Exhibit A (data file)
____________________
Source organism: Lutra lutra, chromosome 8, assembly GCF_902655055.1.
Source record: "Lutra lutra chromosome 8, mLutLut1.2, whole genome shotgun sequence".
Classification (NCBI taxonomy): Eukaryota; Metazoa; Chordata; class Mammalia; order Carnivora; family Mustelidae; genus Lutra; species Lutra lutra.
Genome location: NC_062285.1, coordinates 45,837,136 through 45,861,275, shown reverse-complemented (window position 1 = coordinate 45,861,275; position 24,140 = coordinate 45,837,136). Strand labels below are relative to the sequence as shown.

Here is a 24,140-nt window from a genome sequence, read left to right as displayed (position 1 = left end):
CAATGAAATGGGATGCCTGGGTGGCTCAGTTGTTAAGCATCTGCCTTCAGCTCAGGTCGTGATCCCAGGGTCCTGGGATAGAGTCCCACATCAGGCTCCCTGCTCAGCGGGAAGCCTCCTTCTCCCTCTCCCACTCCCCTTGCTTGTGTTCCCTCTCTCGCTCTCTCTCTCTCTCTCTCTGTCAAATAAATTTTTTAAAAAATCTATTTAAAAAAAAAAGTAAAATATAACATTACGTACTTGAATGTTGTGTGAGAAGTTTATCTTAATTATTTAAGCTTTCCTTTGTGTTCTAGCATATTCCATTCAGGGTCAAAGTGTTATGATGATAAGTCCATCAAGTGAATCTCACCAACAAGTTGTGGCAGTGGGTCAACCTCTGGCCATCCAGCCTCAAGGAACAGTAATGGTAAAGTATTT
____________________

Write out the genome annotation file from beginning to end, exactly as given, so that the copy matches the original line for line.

Source organism: Lutra lutra, chromosome 8, assembly GCF_902655055.1.
Source record: "Lutra lutra chromosome 8, mLutLut1.2, whole genome shotgun sequence".
Classification (NCBI taxonomy): Eukaryota; Metazoa; Chordata; class Mammalia; order Carnivora; family Mustelidae; genus Lutra; species Lutra lutra.
Genome location: NC_062285.1, coordinates 45,837,136 through 45,861,275, shown reverse-complemented (window position 1 = coordinate 45,861,275; position 24,140 = coordinate 45,837,136). Strand labels below are relative to the sequence as shown.

Here is a 24,140-nt window from a genome sequence, read left to right as displayed (position 1 = left end):
CAATGAAATGGGATGCCTGGGTGGCTCAGTTGTTAAGCATCTGCCTTCAGCTCAGGTCGTGATCCCAGGGTCCTGGGATAGAGTCCCACATCAGGCTCCCTGCTCAGCGGGAAGCCTCCTTCTCCCTCTCCCACTCCCCTTGCTTGTGTTCCCTCTCTCGCTCTCTCTCTCTCTCTCTCTGTCAAATAAATTTTTTAAAAAATCTATTTAAAAAAAAAAGTAAAATATAACATTACGTACTTGAATGTTGTGTGAGAAGTTTATCTTAATTATTTAAGCTTTCCTTTGTGTTCTAGCATATTCCATTCAGGGTCAAAGTGTTATGATGATAAGTCCATCAAGTGAATCTCACCAACAAGTTGTGGCAGTGGGTCAACCTCTGGCCATCCAGCCTCAAGGAACAGTAATGGTAAAGTATTT